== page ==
College towns need support
By Siyang Liu
“College towns” are quintessentially American. As someone who lives in a college town myself, the phrase conjures up images of a quaint locale filled to the brim with vibrant bookstores, locally-sourced delights, and quirky coffee shops. School colors burst from every shop window. College towns magnify the university itself, bringing everything together under one umbrella of unshakable school spirit. In the face of the pandemic, not only are universities going to suffer, so are the communities built around them. Ohio is a proud home to many college towns, but due to the COVID-19 pandemic, their unique charm is in danger.
The direct effects of the pandemic on Ohio universities are twofold. First, enrollment is projected to drop significantly as students and their families face increasing financial hardship, resulting in budget shortfalls (in some cases even exacerbating pre-existing deficits). Second, state tax revenues have plunged as residents lose jobs and income. As a result, public universities also battle the detrimental effects of $76 million in state budget cuts. These challenges are great for universities, and devastating to the local economies they support.
In Ohio communities such as Athens, Bowling Green, and Oxford, the university is the surrounding city’s largest employer. University jobs are typically stable, offer living wages, and keep the local economy going. But the financial pressures of the pandemic have started to threaten that security — in recent months, universities across Ohio have let employees go at unprecedented rates. The University of Dayton, for example, eliminated 60 positions in April. Last month, Ohio University announced a third round of job cuts resulting in a loss of 81 positions. In May, Bowling Green State University terminated 119 jobs. Like mass layoffs at a steel or auto plant, job cuts at universities fray the local economy, unraveling the fabric that binds communities together.
College towns are also suffering because they depend on students for revenue. When students shop at boutiques, eat at restaurants, or even sign leases off campus, they contribute to the local economy. Typically, businesses plan ahead and budget for seasonal changes in the student population, such as summers when students are fewer. But nobody could predict the pandemic that forced students to return home prematurely en masse around March. Not only is the absence of students itself detrimental to the local economy, the postponement of large events such as graduation reduces the number of out-of-town visitors, further shrinking local revenues.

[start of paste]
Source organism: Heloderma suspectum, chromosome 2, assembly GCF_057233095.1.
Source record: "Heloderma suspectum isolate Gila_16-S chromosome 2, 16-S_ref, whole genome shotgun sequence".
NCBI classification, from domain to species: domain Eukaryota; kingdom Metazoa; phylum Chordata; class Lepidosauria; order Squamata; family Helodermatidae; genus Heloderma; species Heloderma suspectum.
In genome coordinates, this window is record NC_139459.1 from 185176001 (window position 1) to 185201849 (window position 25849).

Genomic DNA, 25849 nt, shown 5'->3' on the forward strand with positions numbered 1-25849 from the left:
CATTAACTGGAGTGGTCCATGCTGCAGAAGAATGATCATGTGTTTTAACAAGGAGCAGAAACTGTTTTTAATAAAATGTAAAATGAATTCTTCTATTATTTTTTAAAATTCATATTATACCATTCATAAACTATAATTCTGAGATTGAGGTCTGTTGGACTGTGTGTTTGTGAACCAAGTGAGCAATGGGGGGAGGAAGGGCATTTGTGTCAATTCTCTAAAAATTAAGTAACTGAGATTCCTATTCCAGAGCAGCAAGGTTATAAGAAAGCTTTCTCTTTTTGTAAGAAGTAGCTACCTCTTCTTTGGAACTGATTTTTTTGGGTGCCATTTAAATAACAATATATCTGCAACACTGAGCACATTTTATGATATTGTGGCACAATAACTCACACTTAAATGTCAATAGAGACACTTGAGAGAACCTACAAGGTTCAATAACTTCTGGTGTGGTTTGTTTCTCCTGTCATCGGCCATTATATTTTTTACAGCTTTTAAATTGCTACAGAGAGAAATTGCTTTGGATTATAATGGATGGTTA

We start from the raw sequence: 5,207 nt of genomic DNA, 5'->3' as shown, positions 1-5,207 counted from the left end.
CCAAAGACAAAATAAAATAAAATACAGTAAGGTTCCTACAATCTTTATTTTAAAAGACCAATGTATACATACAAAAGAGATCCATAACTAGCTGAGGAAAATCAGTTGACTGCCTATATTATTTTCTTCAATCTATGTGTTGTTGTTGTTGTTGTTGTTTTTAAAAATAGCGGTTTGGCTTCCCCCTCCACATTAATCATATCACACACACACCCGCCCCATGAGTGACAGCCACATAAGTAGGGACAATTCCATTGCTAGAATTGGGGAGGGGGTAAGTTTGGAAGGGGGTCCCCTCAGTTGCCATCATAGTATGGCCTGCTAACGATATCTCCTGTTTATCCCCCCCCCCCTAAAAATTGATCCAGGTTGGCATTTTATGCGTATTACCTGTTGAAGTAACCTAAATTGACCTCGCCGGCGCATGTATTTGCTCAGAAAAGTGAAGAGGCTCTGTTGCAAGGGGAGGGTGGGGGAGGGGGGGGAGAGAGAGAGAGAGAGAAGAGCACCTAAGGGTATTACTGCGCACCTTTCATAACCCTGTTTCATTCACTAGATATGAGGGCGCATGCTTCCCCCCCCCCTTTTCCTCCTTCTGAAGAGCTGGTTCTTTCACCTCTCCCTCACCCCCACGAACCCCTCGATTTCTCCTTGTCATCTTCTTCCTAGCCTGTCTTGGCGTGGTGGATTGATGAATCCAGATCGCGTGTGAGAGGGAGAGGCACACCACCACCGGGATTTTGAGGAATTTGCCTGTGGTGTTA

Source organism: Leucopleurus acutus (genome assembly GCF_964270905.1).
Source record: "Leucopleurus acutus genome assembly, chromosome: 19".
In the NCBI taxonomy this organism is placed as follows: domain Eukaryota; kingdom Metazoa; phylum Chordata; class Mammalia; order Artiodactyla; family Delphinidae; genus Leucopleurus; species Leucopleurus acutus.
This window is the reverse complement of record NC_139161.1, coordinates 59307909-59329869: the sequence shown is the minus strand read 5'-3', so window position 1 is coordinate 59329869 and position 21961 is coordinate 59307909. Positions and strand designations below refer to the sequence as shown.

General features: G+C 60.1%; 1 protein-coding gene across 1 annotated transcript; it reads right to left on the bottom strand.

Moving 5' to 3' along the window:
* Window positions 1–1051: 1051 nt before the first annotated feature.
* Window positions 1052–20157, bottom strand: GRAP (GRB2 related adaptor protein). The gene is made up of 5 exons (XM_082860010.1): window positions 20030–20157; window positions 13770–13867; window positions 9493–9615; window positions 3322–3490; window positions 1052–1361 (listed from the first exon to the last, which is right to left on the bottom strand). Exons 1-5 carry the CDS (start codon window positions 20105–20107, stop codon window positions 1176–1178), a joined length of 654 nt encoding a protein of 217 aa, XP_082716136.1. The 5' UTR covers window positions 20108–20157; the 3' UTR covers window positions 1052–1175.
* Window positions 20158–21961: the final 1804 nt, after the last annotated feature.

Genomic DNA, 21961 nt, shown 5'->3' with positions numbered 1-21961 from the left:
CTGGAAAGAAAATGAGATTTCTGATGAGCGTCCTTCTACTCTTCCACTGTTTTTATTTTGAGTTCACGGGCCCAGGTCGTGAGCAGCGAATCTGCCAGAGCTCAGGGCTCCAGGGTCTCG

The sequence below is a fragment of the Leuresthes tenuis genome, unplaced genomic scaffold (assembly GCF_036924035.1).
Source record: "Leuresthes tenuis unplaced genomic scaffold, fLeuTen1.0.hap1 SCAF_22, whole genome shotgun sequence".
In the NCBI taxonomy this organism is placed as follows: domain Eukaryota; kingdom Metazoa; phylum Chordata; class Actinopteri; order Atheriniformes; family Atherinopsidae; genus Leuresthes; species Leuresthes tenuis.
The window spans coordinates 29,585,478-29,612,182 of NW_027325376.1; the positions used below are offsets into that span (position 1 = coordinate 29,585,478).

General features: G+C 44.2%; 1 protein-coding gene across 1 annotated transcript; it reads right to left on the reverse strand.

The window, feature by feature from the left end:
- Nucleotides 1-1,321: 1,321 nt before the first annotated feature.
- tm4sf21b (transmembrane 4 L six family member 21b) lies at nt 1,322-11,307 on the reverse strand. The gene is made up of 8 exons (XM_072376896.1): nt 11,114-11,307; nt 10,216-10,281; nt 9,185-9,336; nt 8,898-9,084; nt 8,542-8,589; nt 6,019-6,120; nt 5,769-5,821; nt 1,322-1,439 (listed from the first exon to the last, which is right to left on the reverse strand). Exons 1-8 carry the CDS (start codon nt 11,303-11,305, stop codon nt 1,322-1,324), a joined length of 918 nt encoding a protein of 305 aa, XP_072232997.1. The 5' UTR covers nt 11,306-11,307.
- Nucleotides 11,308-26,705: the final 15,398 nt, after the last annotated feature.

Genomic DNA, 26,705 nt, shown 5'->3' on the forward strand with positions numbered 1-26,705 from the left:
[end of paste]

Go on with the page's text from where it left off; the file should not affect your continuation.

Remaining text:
These job and revenue losses harm cities both large and small, as local governments in Ohio rely on income tax to operate. And unfortunately, these budget shortfalls coincide with increasing need for public services due to the pandemic.
And college towns will continue to feel these effects in the long run. First, businesses may close down permanently. Second, perhaps even more troubling, the unanticipated exodus of college students may result in a significant under-count of the population in the 2020 census for these college towns. This could lead to long-term reductions in federal allocations — money needed for funding neighborhood improvements, jobs and family services, school districts, and more.
So, what can policy do for these college towns?
To get a deeper understanding of these issues, I called up Mr. Steve Patterson, mayor of Athens. In the short run, to help with the immediate budget shortfalls, the federal government needs to rework the allocation of federal aid. Because of the unique needs of college towns, he wants to see federal aid go directly to local governments, without restrictions in the use of such funds. There also needs to be long-term federal aid, as college towns will be affected for the next decade. In both the short- and long-term, state and federal lawmakers need to direct more public resources to support higher education.
Public colleges and universities shape bright futures of hundreds of thousands of students. Yet even before the pandemic, state leaders have not protected Ohio’s best and brightest assets. State share of instruction funding – the money Ohio allocates to support its public colleges and universities – had been stagnant and insufficient for the past decade and a half. Lawmakers cannot allow this pandemic to further dismantle the infrastructure of public higher education that generations of Ohioans have worked to build. Insufficient funding to higher education hurts students, families, and communities.
At the state level, policymakers should support colleges and universities by quickly tapping into the $2.7 billion rainy day fund and also finding new ways to raise revenue, such as eliminating unproductive tax loopholes. College towns are not only a unique and important part of Ohio, they are also integral to paving the way for a hopeful and prosperous future.